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Fake vaccines on sale claim to be made from blood of COVID-19 patients

por Marlene Hemphill (2020-05-13)


Scammers are selling fake vaccines claiming to be made from the blood of coronavirus patients online. 

3 months agoResearchers from the Australian National University's Cybercrime Observatory surveyed 20 marketplaces on the dark web in early April to determine how cyber-criminals were exploiting the pandemic.  

They found fake vaccines were being sold with a median cost of $575, but some allegedly sourced from China were priced at $15,300 with the most expensive being sold for $24,598. 

Other products on sale included masks, sanitisers, gowns and gloves which were priced from $1 up to $17,952.  






Researchers from the Australian National University's Cybercrime Observatory surveyed 20 marketplaces on the darknet in early April to determine how cyber-criminals were exploiting the coronavirus pandemic (stock photo)


The researchers discovered 645 listings for COVID-19 products on the darknet from 110 sellers across 12 different markets around the world. 

Most sellers claimed to be shipping the products from the US, but three said they are based in Australia.  

PPE made up more than a third of the darknet marketplace listings while fake vaccines made up 6 per cent of all listings. 






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Some of the fake vaccines allegedly made from patients blood were titled: 'COVID-19 ANTIDOTE IS HERE FROM CHINA'; 'HELLO buy fast... CORONAVIRUS VACCINE is out now'; 'COVID-19 CURE VACCINE. Keep quiet on this.' 

'Details about the origin or composition of vaccines were sparse, but they are likely fraudulent,' the researchers wrote in their report. 

'There may also be experimental vaccines illegally diverted from research laboratories conducting animal or human trials, or even sourced from patients who have recovered from COVID-19.'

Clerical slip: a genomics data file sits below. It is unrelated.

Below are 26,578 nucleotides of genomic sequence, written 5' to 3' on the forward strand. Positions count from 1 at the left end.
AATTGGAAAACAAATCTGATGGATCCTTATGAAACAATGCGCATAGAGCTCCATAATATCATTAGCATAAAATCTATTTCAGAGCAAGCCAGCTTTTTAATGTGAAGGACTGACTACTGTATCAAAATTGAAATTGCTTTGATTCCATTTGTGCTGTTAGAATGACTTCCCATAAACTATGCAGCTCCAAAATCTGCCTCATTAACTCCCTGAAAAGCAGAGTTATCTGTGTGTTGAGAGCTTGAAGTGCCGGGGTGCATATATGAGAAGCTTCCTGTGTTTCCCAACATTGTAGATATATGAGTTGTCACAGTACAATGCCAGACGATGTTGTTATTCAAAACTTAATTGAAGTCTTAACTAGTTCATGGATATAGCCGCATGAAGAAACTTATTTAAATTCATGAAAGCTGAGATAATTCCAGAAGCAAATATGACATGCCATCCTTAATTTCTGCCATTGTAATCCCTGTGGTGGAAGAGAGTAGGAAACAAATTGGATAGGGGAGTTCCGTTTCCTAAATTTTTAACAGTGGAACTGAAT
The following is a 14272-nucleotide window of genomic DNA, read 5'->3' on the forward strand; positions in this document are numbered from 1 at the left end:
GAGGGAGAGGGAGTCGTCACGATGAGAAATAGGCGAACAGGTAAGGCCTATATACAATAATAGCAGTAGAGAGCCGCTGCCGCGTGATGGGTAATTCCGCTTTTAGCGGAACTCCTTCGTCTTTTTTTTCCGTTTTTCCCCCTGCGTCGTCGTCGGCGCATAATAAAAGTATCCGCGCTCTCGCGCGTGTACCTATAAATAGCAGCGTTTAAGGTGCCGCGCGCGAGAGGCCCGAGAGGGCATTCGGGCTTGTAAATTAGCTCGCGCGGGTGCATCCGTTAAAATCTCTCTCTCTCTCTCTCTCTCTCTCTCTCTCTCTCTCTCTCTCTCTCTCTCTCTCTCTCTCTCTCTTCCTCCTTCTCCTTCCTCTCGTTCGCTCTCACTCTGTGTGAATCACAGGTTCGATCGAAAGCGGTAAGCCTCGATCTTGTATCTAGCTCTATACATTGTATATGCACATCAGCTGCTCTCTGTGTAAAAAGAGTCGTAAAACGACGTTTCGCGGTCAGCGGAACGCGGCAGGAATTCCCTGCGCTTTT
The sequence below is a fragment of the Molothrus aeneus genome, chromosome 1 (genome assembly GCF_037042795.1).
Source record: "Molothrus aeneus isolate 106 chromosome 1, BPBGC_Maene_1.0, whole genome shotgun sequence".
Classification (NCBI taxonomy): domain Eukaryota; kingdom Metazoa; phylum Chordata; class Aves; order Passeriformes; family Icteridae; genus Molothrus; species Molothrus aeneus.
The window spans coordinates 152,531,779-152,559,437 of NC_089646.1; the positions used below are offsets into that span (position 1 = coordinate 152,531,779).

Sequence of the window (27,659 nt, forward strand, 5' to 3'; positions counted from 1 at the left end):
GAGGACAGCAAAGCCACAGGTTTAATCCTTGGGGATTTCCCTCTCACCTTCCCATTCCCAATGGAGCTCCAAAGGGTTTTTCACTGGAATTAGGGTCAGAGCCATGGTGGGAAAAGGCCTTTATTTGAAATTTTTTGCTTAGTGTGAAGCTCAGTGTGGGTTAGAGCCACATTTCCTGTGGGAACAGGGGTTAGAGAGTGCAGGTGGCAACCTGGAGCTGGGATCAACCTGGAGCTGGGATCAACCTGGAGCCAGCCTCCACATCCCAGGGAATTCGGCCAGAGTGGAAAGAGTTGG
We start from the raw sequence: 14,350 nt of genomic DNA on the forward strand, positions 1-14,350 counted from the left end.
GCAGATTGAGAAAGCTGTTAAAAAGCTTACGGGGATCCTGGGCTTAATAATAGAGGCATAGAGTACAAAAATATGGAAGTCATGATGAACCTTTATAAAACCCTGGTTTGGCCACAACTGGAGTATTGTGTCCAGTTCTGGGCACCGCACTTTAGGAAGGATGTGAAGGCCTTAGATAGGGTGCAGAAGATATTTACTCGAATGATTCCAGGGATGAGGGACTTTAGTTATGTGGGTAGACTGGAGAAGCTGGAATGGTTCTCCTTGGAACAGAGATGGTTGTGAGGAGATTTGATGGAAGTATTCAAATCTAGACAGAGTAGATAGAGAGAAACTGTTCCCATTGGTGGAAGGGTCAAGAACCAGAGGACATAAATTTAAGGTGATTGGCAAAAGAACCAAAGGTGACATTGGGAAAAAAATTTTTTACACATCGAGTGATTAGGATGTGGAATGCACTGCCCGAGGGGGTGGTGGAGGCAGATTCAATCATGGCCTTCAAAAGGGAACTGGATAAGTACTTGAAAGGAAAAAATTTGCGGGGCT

They found fake vaccines that claim to be made from the blood of recovered COVID-19 patients were being sold with a median cost of $575, but some allegedly sourced from China were priced at $15,300 with the most expensive being sold for $24,598 (stock image)


Lead researcher Rod Broadhurst explained the fake vaccines sell themselves on being 'passive.'

'The word I think is passive vaccination, where the blood plasma of a recovered COVID-19 patient is harvested for the antibodies,' lead researcher Rod Broadhurst told ABC's AM. 

'That is then used to inject into someone who may be at risk of COVID-19.'

He believed these listings are designed to target desperate people. 

'The idea of any kind of black market is that there will be some people who may be prepared to be jumping ahead of the queue if you like and taking a punt on a vaccine that's undergoing trial,' professor Broadhurst said. 






Other products on sale included masks, sanitisers, gowns and gloves which were priced from $1 up to $17,952














Some darknet marketplaces stated they have banned the sale of COVID-19 products for ethical reasons.  

The researchers said in their report the fake vaccines require further investigation as they could pose a significant problem if they were to be sold to people. 

'Indeed, the underground sale of vaccines, real or not, is the key risk presented by darknet sales of COVID-19 products and raises two key concerns,' the researchers wrote. 

'First, fake vaccines could worsen the spread of the virus because users may behave as if immune but nevertheless become infected. 

'Second, the premature release of vaccines undergoing animal or human trials would also misguide users as to their immunity, 바카라사이트 but may also impact on the success of these crucial clinical trials.'



Read more:

Blood of allegedly recovered coronavirus patients being offered on dark web as a passive vaccine - ABC News